Tech magnate Elon Musk revealed that his Neuralink company has successfully implanted its innovative wireless brain chip in a human for the first time, marking a significant advancement in the field of neurotechnology. The initial results have shown encouraging signs of neuron spikes or nerve impulses, with the patient reportedly recovering satisfactorily, he said.

Neuralink’s ambitious objective is to facilitate direct connections between human brains and computers. The company aims to address complex neurological conditions through this groundbreaking technology. This field, however, is not without competition, as several other companies have already implanted similar brain-computer interfaces.

In May, the FDA granted Neuralink permission to begin human trials, a crucial step forward following initial challenges in obtaining regulatory approval. This approval kickstarted a six-year research project. During this period, a robot will be employed to surgically place 64 flexible threads, each thinner than a human hair, onto a brain region associated with the initiation of movement, as per Neuralink’s description.

Neuralink explains that these ultra-thin threads are integral to their experimental implant. The device, which is powered by a wirelessly rechargeable battery, is designed to capture and wirelessly transmit brain signals to an application. This app decodes the person’s movement intentions.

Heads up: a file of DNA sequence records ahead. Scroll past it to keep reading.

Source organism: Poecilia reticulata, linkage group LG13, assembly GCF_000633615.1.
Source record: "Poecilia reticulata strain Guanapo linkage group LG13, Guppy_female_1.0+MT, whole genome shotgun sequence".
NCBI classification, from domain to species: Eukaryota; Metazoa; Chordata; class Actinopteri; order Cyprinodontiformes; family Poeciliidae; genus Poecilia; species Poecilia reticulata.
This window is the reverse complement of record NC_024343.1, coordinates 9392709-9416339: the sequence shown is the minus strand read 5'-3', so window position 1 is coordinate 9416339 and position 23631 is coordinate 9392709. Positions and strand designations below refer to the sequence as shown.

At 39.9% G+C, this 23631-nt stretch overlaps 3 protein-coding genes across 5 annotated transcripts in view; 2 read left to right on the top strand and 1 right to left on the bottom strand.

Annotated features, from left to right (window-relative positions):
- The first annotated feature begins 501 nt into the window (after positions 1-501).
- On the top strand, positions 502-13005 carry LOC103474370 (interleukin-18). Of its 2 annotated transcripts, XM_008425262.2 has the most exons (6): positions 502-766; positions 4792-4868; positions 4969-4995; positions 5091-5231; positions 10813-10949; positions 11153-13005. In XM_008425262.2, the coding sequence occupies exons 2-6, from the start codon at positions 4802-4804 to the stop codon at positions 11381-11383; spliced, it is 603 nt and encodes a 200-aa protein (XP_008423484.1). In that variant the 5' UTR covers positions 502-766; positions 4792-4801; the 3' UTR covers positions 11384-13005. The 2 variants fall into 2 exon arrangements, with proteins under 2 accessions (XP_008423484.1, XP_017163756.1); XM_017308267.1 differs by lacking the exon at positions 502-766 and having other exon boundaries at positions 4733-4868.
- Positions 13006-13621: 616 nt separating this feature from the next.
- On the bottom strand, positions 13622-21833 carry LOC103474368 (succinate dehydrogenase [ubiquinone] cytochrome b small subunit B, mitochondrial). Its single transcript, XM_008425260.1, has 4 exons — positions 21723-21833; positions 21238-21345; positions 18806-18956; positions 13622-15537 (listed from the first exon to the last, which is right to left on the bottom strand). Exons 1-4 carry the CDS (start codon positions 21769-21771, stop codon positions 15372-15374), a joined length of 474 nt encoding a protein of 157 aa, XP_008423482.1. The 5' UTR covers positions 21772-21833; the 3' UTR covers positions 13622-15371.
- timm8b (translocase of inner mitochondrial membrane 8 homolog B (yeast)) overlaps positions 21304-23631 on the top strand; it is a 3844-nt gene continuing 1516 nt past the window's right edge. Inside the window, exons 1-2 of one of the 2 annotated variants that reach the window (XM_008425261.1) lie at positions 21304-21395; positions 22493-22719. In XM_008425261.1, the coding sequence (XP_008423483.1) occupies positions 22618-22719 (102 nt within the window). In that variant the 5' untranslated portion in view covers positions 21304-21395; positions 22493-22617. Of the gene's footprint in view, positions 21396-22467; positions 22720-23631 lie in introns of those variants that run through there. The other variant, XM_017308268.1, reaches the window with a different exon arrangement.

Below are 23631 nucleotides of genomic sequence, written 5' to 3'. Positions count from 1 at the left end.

Elon Musk, who also owns the social media platform X – formerly known as Twitter – announced that Neuralink’s inaugural product would be named Telepathy. According to Musk, Telepathy will allow users to control their phones or computers, and consequently almost any device, merely through thought. “The initial focus will be on individuals who have lost limb functionality,” Musk added in his post on X.

In a tribute to the late British scientist Stephen Hawking, who suffered from motor neurone disease, Musk stated: “Imagine if Stephen Hawking could communicate faster than a speed typist or auctioneer. That is our goal.”

Despite the high-profile nature of Musk’s involvement with Neuralink, the company faces stiff competition in the field. Blackrock Neurotech, based in Utah, has been implanting brain-computer interfaces since 2004. Additionally, Precision Neuroscience, established by a former Neuralink co-founder, is also developing technology to assist people with paralysis. Their implant, which resembles a slender piece of tape, rests on the brain’s surface and can be inserted through a “cranial micro-slit” – a procedure they claim is significantly simpler.